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Unformatted text preview: 6 “mcs-ftl” — 2010/9/8 — 0:40 — page 189 — #195 Directed Graphs 6.1 Definitions So far, we have been working with graphs with undirected edges. A directed edge is an edge where the endpoints are distinguished—one is the head and one is the tail . In particular, a directed edge is specified as an ordered pair of vertices u , v and is denoted by .u;v/ or u ! v . In this case, u is the tail of the edge and v is the head . For example, see Figure 6.1 . A graph with directed edges is called a directed graph or digraph . Definition 6.1.1. A directed graph G D .V;E/ consists of a nonempty set of nodes V and a set of directed edges E . Each edge e of E is specified by an ordered pair of vertices u;v 2 V . A directed graph is simple if it has no loops (that is, edges of the form u ! u ) and no multiple edges. Since we will focus on the case of simple directed graphs in this chapter, we will generally omit the word simple when referring to them. Note that such a graph can contain an edge u ! v as well as the edge v ! u since these are different edges (for example, they have a different tail). Directed graphs arise in applications where the relationship represented by an edge is 1-way or asymmetric. Examples include: a 1-way street, one person likes another but the feeling is not necessarily reciprocated, a communication channel such as a cable modem that has more capacity for downloading than uploading, one entity is larger than another, and one job needs to be completed before another job can begin. We’ll see several such examples in this chapter and also in Chapter 7 . Most all of the definitions for undirected graphs from Chapter 5 carry over in a natural way for directed graphs. For example, two directed graphs G 1 D .V 1 ;E 1 / and G 2 D .V 2 ;E 2 / are isomorphic if there exists a bijection f W V 1 ! V 2 such that for every pair of vertices u;v 2 V 1 , u ! v 2 E 1 IFF f.u/ ! f.v/ 2 E 2 : u v e head tail Figure 6.1 A directed edge e D .u;v/ . u is the tail of e and v is the head of e . 190 “mcs-ftl” — 2010/9/8 — 0:40 — page 190 — #196 Chapter 6 Directed Graphs a c b d Figure 6.2 A 4-node directed graph with 6 edges. Directed graphs have adjacency matrices just like undirected graphs. In the case of a directed graph G D .V;E/ , the adjacency matrix A G D f a ij g is defined so that ( 1 if i ! j 2 E a ij D otherwise. The only difference is that the adjacency matrix for a directed graph is not neces- sarily symmetric (that is, it may be that A T A G ). G ¤ 6.1.1 Degrees With directed graphs, the notion of degree splits into indegree and outdegree . For example, indegree .c/ D 2 and outdegree .c/ D 1 for the graph in Figure 6.2 . If a node has outdegree 0, it is called a sink ; if it has indegree 0, it is called a source ....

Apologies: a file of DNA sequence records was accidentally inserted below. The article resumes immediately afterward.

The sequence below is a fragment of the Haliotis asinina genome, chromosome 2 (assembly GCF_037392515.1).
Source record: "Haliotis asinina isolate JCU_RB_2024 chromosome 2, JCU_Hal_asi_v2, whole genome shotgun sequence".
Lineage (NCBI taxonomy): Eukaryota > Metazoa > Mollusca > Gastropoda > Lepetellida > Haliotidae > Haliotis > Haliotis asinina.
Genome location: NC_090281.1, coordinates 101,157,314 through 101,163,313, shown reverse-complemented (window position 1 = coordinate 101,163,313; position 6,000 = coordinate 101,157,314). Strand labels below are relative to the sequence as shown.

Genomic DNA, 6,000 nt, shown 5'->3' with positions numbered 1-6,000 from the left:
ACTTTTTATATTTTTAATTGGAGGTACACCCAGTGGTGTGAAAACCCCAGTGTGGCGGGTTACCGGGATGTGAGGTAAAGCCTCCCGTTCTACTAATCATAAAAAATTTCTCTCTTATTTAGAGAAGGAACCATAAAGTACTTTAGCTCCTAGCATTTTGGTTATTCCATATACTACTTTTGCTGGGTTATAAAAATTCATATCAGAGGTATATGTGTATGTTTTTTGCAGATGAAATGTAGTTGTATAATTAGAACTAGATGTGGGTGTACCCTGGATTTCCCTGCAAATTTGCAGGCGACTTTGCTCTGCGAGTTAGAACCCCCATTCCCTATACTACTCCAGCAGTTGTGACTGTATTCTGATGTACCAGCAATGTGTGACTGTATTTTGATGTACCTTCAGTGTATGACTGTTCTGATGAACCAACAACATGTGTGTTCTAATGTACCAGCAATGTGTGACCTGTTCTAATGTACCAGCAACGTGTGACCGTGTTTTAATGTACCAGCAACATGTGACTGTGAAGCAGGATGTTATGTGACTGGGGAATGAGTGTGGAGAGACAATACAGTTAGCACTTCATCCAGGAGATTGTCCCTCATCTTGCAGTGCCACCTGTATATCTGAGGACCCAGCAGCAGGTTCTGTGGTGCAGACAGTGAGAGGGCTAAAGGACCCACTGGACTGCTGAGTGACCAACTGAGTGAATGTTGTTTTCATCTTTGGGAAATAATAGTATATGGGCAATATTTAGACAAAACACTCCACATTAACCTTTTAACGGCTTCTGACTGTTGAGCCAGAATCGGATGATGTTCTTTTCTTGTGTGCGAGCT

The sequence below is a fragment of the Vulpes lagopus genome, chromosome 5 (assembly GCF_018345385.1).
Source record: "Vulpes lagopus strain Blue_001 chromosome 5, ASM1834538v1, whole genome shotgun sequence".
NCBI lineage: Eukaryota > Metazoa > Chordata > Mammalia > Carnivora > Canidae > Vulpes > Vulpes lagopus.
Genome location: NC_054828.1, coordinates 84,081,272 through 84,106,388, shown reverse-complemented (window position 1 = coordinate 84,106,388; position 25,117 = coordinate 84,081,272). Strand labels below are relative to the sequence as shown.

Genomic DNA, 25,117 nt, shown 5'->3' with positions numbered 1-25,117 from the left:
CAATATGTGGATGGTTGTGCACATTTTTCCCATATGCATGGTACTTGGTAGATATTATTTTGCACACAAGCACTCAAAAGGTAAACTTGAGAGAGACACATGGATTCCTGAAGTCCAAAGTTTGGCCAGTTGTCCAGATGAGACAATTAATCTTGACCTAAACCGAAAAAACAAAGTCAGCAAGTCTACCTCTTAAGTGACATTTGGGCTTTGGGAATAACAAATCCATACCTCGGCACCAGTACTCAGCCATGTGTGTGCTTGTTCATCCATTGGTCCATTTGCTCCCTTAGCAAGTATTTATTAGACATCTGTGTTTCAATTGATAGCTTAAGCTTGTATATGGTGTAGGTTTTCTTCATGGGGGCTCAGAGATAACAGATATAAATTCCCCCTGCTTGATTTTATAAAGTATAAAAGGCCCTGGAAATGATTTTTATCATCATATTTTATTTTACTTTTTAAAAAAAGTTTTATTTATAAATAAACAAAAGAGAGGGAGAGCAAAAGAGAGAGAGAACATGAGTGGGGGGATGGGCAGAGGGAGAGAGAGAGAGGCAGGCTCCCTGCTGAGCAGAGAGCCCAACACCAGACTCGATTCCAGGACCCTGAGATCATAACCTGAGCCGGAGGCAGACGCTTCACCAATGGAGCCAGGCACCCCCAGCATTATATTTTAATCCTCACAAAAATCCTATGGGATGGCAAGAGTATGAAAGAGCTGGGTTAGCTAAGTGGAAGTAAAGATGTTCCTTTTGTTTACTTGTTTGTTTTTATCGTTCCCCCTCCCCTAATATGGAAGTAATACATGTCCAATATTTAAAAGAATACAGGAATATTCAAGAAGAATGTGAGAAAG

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This note was uploaded on 01/19/2012 for the course CS 6.042J / 1 taught by Professor Tomleighton,dr.martenvandijk during the Fall '10 term at MIT.
- Fall '10
- Computer Science